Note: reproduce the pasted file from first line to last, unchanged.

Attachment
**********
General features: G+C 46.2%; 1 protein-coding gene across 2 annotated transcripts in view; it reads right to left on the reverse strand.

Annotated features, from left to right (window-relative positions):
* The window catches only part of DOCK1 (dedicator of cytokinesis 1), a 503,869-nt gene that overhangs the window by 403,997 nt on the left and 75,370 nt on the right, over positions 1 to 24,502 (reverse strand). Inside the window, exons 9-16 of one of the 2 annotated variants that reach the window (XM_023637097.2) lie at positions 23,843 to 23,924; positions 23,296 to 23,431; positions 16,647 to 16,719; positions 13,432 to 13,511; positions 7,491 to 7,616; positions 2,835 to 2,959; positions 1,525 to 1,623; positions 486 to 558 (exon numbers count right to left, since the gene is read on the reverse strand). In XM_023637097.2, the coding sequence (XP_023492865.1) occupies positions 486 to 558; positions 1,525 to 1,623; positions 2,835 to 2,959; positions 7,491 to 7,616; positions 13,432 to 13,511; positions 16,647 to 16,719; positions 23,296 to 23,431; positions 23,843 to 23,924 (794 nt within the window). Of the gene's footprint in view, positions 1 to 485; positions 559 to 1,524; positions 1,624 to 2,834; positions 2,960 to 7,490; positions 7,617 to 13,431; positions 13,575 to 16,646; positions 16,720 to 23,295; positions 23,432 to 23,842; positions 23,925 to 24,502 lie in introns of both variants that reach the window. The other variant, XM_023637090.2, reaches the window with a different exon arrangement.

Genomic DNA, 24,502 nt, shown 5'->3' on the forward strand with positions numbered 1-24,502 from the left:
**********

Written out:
General features: G+C 46.2%; 1 protein-coding gene across 2 annotated transcripts in view; it reads right to left on the reverse strand.

Annotated features, from left to right (window-relative positions):
* The window catches only part of DOCK1 (dedicator of cytokinesis 1), a 503,869-nt gene that overhangs the window by 403,997 nt on the left and 75,370 nt on the right, over positions 1 to 24,502 (reverse strand). Inside the window, exons 9-16 of one of the 2 annotated variants that reach the window (XM_023637097.2) lie at positions 23,843 to 23,924; positions 23,296 to 23,431; positions 16,647 to 16,719; positions 13,432 to 13,511; positions 7,491 to 7,616; positions 2,835 to 2,959; positions 1,525 to 1,623; positions 486 to 558 (exon numbers count right to left, since the gene is read on the reverse strand). In XM_023637097.2, the coding sequence (XP_023492865.1) occupies positions 486 to 558; positions 1,525 to 1,623; positions 2,835 to 2,959; positions 7,491 to 7,616; positions 13,432 to 13,511; positions 16,647 to 16,719; positions 23,296 to 23,431; positions 23,843 to 23,924 (794 nt within the window). Of the gene's footprint in view, positions 1 to 485; positions 559 to 1,524; positions 1,624 to 2,834; positions 2,960 to 7,490; positions 7,617 to 13,431; positions 13,575 to 16,646; positions 16,720 to 23,295; positions 23,432 to 23,842; positions 23,925 to 24,502 lie in introns of both variants that reach the window. The other variant, XM_023637090.2, reaches the window with a different exon arrangement.

Genomic DNA, 24,502 nt, shown 5'->3' on the forward strand with positions numbered 1-24,502 from the left: